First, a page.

Uncertain benefit of electroacupuncture for chronic low back pain Clinical question2021-05-22T12:37:15+04:00

Colchicine reduces myocardial infarction and revascularization in patients with established coronary disease (LoDoCo2)

2021-05-22T12:38:14+04:00

In patients with chronic coronary artery disease, does colchicine reduce the risk of cardiovascular events? Colchicine 0.5 mg daily significantly reduces the risk of myocardial infarction (MI) and ischemia-driven revascularization. For the compositive outcome of cardiovascular death, MI, or ischemic stroke, the number needed to treat (NNT) was 67 over 29 months. The cost is $8 per month in Canada and $65 per month in the United States. There was a worrisome signal of increased noncardiovascular mortality, but no clear pattern with regard to cause of death. Nidorf SM, Fiolet AT, Mosterd A, et al, for the [...]

Colchicine reduces myocardial infarction and revascularization in patients with established coronary disease (LoDoCo2)2021-05-22T12:38:14+04:00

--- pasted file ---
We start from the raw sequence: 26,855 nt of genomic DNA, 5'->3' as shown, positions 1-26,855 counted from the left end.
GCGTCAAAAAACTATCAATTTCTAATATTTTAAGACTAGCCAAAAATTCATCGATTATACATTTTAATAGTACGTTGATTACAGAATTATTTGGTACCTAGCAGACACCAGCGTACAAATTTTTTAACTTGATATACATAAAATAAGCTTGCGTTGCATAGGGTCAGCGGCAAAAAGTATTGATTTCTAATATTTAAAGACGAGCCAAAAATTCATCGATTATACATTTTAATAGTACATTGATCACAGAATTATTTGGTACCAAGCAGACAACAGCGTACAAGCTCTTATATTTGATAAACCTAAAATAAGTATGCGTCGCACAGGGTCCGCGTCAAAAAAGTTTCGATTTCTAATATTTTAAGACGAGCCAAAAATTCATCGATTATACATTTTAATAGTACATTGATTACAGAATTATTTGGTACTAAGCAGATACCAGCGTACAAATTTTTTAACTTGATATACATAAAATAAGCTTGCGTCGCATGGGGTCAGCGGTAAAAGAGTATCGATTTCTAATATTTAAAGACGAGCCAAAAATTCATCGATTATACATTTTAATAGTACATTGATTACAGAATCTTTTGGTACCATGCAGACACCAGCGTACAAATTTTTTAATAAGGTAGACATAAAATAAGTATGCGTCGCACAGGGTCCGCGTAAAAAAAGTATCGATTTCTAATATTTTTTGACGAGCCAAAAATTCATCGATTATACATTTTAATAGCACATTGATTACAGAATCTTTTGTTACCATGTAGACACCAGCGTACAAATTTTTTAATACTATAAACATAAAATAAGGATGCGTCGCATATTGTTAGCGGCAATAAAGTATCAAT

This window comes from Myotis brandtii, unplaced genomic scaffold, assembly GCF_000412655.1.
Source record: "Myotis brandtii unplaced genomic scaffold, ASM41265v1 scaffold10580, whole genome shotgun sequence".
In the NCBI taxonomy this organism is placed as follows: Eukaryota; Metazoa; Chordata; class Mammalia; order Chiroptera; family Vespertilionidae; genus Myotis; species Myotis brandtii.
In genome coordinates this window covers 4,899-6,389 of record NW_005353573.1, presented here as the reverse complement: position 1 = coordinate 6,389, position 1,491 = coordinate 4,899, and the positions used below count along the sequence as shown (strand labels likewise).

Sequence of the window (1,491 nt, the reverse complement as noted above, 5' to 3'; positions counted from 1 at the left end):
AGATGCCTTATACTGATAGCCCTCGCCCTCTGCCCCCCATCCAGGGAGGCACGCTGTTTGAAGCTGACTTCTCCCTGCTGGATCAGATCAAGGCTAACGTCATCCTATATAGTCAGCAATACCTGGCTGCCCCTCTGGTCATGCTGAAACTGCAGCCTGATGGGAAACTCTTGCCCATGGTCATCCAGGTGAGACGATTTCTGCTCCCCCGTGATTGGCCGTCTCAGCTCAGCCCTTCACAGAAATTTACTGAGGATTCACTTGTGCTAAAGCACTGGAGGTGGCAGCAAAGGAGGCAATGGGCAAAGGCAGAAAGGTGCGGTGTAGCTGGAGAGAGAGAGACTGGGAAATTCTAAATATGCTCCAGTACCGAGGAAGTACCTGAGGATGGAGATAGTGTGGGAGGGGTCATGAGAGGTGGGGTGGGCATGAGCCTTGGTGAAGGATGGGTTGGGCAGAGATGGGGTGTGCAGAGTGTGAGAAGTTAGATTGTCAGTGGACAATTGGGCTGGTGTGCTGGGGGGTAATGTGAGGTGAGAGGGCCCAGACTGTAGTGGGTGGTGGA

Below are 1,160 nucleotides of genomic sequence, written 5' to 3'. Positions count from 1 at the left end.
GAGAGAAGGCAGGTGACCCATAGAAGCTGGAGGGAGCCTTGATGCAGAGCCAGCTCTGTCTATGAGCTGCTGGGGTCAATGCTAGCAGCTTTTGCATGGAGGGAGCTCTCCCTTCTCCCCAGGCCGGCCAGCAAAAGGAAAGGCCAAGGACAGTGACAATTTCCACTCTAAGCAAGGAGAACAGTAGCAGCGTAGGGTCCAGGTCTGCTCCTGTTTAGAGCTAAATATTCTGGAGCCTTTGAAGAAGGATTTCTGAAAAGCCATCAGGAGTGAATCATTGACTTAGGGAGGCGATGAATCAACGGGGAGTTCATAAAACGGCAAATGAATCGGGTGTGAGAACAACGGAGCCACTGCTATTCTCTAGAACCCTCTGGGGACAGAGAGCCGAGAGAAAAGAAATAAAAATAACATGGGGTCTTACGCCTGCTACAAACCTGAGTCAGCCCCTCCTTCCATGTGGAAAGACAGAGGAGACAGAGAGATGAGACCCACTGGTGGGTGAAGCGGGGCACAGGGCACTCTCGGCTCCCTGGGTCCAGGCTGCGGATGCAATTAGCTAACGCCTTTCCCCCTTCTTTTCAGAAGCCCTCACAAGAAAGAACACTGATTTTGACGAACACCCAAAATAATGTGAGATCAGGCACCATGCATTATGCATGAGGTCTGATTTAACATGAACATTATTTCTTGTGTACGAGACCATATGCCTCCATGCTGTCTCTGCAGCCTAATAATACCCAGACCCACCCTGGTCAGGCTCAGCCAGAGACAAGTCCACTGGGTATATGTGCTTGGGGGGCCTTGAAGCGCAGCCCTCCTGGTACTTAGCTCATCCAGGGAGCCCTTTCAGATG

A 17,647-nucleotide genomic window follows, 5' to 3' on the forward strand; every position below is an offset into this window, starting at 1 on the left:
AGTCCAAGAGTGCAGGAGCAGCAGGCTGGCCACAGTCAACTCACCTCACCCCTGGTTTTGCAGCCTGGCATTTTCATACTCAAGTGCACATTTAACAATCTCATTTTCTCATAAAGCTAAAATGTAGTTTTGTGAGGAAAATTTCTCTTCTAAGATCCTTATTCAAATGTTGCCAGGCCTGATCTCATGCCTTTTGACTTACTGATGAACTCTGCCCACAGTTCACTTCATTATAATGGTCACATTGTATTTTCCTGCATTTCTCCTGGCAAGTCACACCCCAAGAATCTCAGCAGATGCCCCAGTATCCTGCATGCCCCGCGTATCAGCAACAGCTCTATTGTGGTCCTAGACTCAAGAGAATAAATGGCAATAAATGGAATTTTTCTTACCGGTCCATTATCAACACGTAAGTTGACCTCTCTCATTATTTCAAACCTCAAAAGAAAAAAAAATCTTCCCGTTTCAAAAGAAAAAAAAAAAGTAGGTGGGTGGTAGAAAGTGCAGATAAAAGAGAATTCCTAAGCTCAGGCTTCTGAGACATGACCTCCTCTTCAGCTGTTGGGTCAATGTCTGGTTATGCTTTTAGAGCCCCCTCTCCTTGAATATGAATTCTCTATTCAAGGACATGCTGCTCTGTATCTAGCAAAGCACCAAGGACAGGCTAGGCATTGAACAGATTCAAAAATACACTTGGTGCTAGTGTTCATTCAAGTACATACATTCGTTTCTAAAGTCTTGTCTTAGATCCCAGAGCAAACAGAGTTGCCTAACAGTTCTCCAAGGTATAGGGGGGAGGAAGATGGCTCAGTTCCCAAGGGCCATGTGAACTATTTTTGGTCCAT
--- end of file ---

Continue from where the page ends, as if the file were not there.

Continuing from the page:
Combination of baricitinib and remdesivir reduces recovery time in patients hospitalized with COVID-19 pneumonia

2021-05-22T12:38:35+04:00

Does the combination of baricitinib and remdesivir improve outcomes in patients hospitalized with COVID-19? For hospitalized patients with COVID-19 and evidence of lower respiratory tract infection, the combination of baracitinib plus remdesivir results in faster time to recovery, especially in patients who require noninvasive mechanical ventilation or high-flow oxygen. No survival benefit is seen with this combination. Kalil AC, Patterson TF, Mehta AK, et al. Baricitinib plus remdesivir for hospitalized adults with Covid-19. N Engl J Med. Published online December 11, 2020. doi: 10.1056/NEJMoa2031994.